"It should help us get better as a defense, because we're going to be seeing that every day," defensive tackle Chucky Hunter said. "We're going to be in better condition, we're going to be more knowledgable of the plays we're going to see."

Safety Sam Carter loves the potential upside of practicing against Meacham's attack.

"I think it's going to help," Carter said. "I don't think it can hinder us in any way. To have it every day in practice, I'm excited to go against it."

While Carter doesn't envision a scenario that includes a downside, a negative impact appears possible. With TCU installing an up-tempo system of its own, it's a fair assumption to think its offensive plays per game average -- 72.2 during the past two seasons -- will increase in 2014, which could also increase the number of plays the defense will see. Those additional plays would be sure to test the depth and overall conditioning of the defensive unit in ways it has not been tested during TCU's first two seasons in the Big 12.

The defenses at Oklahoma State, Baylor, Iowa State, West Virginia, Texas Tech averaged at least 75 opponent plays per game in conference games during the past two seasons. Of that group, only the Cyclones lack a high-tempo offensive attack.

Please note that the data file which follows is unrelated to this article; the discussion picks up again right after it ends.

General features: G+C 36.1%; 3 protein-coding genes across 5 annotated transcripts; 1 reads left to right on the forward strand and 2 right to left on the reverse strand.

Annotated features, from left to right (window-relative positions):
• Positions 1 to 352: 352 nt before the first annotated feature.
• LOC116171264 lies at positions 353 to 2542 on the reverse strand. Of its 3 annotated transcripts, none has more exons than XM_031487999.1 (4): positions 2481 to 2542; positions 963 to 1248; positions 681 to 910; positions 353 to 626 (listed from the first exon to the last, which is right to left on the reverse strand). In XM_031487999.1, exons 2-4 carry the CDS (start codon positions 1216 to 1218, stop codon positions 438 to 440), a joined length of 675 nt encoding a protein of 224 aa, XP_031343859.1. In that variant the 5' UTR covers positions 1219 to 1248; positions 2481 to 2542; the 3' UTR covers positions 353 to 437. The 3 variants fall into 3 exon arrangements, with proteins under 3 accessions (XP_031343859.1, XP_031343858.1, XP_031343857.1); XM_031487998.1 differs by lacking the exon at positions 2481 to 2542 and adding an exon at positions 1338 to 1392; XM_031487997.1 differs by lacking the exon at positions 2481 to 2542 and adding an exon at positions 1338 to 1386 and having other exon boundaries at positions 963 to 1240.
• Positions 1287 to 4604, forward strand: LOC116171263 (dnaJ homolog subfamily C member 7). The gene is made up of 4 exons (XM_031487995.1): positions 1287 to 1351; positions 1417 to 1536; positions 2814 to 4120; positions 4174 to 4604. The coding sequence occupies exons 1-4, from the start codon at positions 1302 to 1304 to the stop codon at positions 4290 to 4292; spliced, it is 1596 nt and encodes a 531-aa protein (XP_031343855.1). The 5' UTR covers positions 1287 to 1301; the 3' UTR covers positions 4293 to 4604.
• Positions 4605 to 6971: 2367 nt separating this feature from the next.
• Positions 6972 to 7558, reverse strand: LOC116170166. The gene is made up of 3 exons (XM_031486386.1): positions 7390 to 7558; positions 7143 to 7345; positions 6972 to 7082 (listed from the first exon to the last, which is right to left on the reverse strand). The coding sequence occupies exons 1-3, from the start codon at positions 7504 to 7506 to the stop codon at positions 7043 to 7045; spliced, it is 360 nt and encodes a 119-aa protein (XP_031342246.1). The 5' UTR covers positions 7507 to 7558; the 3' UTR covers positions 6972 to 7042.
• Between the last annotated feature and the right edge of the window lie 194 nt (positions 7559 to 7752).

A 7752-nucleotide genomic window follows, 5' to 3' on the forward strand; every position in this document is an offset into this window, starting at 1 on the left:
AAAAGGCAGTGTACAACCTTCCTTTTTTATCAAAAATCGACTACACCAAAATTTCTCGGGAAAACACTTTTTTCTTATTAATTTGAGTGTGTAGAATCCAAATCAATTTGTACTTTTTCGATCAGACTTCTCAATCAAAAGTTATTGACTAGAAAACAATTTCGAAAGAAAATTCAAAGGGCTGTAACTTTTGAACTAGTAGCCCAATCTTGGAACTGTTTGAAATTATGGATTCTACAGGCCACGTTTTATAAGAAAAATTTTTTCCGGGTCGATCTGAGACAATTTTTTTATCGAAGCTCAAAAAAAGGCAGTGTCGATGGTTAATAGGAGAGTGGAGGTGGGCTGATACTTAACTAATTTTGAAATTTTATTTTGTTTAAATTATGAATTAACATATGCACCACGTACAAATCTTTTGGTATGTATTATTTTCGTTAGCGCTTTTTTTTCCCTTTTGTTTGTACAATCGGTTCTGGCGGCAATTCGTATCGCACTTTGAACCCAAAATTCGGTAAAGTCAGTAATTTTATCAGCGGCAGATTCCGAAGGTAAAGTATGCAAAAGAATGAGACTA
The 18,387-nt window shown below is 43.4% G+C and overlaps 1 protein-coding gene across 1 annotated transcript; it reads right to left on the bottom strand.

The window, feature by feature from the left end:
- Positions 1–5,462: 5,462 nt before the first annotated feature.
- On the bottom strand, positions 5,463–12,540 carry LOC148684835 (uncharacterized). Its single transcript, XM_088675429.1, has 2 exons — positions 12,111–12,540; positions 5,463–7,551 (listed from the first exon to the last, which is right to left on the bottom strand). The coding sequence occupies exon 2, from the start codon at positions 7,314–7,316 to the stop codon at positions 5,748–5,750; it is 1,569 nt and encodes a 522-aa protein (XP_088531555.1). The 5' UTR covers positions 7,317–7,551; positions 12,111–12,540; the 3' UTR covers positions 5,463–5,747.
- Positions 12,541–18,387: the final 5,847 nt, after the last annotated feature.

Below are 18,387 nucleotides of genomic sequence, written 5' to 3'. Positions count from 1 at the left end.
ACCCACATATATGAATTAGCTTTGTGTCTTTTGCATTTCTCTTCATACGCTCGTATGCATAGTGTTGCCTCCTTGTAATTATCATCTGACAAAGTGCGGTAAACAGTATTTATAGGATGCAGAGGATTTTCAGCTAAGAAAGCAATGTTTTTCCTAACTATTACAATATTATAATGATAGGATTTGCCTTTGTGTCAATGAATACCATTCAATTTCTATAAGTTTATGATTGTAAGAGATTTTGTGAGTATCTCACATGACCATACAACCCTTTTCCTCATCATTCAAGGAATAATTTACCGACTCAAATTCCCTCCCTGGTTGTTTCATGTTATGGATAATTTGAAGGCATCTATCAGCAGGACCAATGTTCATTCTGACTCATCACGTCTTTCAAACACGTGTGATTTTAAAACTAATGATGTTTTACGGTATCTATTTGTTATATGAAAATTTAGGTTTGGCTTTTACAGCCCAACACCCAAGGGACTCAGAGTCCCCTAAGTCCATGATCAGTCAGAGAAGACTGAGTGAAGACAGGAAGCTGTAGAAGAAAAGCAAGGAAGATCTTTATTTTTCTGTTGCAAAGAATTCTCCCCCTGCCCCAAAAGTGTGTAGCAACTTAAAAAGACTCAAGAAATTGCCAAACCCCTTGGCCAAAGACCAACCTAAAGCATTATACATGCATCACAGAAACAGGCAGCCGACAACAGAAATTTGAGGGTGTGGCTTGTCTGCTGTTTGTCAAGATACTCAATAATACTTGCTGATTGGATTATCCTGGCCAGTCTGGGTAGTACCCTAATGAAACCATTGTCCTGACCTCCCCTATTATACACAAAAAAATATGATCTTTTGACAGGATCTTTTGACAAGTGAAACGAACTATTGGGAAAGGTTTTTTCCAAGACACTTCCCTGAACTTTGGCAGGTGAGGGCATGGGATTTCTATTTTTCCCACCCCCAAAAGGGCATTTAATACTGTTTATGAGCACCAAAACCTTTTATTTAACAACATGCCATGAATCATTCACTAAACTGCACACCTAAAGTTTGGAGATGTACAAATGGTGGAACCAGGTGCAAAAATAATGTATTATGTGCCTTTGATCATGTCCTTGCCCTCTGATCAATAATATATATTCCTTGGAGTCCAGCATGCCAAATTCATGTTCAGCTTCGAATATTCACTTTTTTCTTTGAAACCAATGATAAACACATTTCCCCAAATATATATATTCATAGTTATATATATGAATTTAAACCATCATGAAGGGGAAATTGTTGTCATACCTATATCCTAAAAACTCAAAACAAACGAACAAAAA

During the same span, TCU's defense faced 70.6 plays per game as Oklahoma was the lone defense to face fewer average plays per game in conference games. The Horned Frogs understand their average number of plays per game could jump significantly this fall but don't consider it a major concern.

It could end up being a bigger deal than anticipated.

During the past two seasons, the Horned Frogs' defense has allowed more points when facing 75 plays or more on defense. In conference games only, TCU allowed 29.1 points per game in the five games it faced 75 plays or more. In the 13 games TCU's defense faced 75 plays or less, the Horned Frogs allowed 25.8 points per game. Obviously a lot of different elements go into the actual number of plays an opponent runs, but these numbers are a clear sign more plays on the field could be a bad scenario for TCU's defense.

Even though their jobs just potentially got much harder, Hunter and Carter each stressed it was the defense's responsibility to stop opponents from scoring, regardless of the circumstances, and they are hopeful their defense is improved this season.

"We talked about it [playing more plays] but we can't control what the offense does," Carter said. "If the offense scores or not, your job is to stop other teams from scoring."